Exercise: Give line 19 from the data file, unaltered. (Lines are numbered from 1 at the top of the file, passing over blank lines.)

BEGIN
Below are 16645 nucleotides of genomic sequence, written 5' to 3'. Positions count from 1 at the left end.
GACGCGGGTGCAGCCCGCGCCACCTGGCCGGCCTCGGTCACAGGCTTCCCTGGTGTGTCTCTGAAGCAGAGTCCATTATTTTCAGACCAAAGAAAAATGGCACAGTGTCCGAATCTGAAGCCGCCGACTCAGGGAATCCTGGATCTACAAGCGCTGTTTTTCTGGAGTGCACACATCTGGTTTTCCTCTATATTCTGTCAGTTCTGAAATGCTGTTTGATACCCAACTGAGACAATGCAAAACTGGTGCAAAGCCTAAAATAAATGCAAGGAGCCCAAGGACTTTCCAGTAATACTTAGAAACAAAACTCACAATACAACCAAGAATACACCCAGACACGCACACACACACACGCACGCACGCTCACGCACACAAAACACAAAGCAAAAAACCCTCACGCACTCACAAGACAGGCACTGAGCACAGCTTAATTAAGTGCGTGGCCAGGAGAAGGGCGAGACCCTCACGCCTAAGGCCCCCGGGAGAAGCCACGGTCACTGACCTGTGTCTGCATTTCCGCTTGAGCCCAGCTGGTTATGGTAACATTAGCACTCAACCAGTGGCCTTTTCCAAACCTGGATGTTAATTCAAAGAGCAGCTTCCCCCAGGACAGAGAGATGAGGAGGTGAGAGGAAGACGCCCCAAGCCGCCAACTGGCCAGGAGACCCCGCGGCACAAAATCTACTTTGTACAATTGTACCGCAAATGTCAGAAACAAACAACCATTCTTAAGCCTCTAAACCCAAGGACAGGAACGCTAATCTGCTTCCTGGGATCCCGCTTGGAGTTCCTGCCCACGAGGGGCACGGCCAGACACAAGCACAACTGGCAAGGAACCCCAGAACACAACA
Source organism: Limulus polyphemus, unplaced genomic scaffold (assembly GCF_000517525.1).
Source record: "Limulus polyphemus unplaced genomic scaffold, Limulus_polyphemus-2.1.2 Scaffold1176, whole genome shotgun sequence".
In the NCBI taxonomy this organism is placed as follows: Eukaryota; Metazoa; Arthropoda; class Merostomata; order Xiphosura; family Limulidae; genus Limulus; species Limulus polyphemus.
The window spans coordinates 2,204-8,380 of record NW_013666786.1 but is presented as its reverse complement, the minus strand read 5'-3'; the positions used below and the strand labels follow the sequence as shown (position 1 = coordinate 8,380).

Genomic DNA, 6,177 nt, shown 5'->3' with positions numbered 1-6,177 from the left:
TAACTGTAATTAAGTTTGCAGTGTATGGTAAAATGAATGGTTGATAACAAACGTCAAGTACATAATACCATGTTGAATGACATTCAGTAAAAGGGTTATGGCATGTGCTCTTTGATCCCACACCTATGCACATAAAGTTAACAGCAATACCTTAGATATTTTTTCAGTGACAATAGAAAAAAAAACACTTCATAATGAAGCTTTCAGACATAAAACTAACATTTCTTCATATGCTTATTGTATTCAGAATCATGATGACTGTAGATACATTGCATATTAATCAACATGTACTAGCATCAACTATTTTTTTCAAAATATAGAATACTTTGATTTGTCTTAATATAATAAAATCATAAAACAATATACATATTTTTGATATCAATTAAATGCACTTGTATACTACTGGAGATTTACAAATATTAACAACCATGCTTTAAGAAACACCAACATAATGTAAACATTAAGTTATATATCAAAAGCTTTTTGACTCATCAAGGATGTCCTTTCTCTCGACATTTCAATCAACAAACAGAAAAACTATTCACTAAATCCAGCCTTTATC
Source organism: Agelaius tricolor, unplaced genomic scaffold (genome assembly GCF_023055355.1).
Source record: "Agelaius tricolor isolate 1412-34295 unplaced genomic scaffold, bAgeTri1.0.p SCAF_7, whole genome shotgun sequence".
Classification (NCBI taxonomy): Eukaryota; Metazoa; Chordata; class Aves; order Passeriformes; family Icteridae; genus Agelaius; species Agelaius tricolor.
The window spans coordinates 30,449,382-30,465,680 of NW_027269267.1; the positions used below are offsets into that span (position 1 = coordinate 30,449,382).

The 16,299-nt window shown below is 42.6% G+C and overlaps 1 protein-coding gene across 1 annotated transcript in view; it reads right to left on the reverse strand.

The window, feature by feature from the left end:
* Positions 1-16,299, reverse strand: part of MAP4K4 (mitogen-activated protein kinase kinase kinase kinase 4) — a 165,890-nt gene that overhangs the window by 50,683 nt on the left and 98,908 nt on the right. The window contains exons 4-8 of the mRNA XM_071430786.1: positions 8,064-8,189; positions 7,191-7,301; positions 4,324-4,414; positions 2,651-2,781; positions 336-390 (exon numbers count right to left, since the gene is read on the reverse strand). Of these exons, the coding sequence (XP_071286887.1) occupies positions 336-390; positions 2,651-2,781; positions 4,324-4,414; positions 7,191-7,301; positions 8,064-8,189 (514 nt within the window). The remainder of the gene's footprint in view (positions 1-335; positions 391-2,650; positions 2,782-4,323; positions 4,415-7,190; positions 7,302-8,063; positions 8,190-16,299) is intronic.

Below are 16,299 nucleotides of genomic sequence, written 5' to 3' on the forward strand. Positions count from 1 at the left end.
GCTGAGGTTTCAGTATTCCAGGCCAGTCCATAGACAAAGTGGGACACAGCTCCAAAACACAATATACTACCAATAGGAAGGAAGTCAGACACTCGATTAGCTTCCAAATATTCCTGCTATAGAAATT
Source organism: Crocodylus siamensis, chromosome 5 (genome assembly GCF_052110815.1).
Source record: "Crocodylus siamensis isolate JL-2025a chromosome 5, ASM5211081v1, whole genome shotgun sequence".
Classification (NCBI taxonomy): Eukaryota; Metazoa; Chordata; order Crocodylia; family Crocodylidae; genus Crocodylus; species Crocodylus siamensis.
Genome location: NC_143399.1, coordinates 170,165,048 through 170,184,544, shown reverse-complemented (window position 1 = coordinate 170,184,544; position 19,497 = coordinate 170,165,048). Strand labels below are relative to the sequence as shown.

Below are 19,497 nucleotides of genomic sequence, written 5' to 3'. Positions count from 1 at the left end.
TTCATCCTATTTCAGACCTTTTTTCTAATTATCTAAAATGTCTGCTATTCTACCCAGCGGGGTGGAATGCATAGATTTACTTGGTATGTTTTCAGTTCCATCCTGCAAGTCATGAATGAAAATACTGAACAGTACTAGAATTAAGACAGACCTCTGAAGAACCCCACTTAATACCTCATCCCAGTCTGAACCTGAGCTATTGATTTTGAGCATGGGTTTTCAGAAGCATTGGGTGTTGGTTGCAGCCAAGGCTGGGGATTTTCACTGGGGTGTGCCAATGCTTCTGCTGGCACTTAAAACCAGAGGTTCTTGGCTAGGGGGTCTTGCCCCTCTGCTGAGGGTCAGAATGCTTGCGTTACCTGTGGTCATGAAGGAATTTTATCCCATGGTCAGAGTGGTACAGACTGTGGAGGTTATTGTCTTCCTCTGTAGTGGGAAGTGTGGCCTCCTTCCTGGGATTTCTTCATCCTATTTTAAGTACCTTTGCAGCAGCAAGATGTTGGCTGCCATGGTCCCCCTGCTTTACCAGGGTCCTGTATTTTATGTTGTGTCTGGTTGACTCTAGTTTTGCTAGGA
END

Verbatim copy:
Source record: "Crocodylus siamensis isolate JL-2025a chromosome 5, ASM5211081v1, whole genome shotgun sequence".